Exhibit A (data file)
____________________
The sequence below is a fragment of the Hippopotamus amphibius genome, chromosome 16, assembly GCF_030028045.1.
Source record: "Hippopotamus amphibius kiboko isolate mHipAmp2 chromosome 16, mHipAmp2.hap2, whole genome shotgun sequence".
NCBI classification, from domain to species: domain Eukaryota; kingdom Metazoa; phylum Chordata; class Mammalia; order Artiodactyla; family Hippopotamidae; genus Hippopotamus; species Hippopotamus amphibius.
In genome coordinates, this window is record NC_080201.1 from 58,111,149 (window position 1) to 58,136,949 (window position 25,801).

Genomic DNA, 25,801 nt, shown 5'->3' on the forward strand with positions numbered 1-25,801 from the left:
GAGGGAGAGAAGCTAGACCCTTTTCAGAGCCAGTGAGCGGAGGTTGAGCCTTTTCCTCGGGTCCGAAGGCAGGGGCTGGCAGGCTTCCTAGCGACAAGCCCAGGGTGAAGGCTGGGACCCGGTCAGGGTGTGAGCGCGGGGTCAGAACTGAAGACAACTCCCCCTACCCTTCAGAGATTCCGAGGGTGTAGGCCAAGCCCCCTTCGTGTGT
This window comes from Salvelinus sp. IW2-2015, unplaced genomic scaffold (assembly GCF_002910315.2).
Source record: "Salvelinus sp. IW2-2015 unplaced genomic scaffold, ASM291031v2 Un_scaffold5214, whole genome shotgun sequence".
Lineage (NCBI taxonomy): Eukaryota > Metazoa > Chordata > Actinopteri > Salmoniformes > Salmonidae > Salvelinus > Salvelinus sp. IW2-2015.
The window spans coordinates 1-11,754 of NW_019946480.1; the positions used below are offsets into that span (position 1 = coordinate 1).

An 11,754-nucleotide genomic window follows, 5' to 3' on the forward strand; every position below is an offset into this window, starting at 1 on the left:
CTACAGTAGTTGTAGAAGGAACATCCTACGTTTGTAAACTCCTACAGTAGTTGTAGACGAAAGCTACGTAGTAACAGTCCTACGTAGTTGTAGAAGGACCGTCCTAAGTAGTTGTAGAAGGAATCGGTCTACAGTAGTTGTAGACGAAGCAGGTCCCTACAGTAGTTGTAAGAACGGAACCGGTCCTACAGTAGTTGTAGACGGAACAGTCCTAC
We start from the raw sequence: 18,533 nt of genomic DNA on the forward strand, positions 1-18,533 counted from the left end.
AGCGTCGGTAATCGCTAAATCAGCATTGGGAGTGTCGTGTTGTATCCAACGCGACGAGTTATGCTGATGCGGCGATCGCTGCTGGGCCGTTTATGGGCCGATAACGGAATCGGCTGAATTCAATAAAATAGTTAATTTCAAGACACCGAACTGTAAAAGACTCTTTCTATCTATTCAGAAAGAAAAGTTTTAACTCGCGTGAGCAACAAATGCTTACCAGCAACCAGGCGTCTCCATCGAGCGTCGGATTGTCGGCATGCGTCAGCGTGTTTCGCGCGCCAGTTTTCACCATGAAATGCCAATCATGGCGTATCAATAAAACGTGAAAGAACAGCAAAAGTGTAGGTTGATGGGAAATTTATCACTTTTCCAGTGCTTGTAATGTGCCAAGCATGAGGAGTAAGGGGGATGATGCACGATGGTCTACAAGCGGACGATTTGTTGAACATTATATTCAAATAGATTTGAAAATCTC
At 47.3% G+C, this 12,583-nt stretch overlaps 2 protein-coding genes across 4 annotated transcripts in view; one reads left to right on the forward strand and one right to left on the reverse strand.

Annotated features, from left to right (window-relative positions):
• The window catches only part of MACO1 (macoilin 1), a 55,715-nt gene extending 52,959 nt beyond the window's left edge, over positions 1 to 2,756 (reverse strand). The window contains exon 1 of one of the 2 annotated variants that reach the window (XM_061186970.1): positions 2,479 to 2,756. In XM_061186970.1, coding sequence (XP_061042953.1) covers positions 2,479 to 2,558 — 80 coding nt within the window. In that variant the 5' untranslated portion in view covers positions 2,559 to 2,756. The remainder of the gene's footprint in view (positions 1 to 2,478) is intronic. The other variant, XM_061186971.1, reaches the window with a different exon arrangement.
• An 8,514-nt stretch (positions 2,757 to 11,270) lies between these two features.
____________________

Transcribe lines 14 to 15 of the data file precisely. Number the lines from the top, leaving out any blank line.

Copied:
AGCGTCGGTAATCGCTAAATCAGCATTGGGAGTGTCGTGTTGTATCCAACGCGACGAGTTATGCTGATGCGGCGATCGCTGCTGGGCCGTTTATGGGCCGATAACGGAATCGGCTGAATTCAATAAAATAGTTAATTTCAAGACACCGAACTGTAAAAGACTCTTTCTATCTATTCAGAAAGAAAAGTTTTAACTCGCGTGAGCAACAAATGCTTACCAGCAACCAGGCGTCTCCATCGAGCGTCGGATTGTCGGCATGCGTCAGCGTGTTTCGCGCGCCAGTTTTCACCATGAAATGCCAATCATGGCGTATCAATAAAACGTGAAAGAACAGCAAAAGTGTAGGTTGATGGGAAATTTATCACTTTTCCAGTGCTTGTAATGTGCCAAGCATGAGGAGTAAGGGGGATGATGCACGATGGTCTACAAGCGGACGATTTGTTGAACATTATATTCAAATAGATTTGAAAATCTC
At 47.3% G+C, this 12,583-nt stretch overlaps 2 protein-coding genes across 4 annotated transcripts in view; one reads left to right on the forward strand and one right to left on the reverse strand.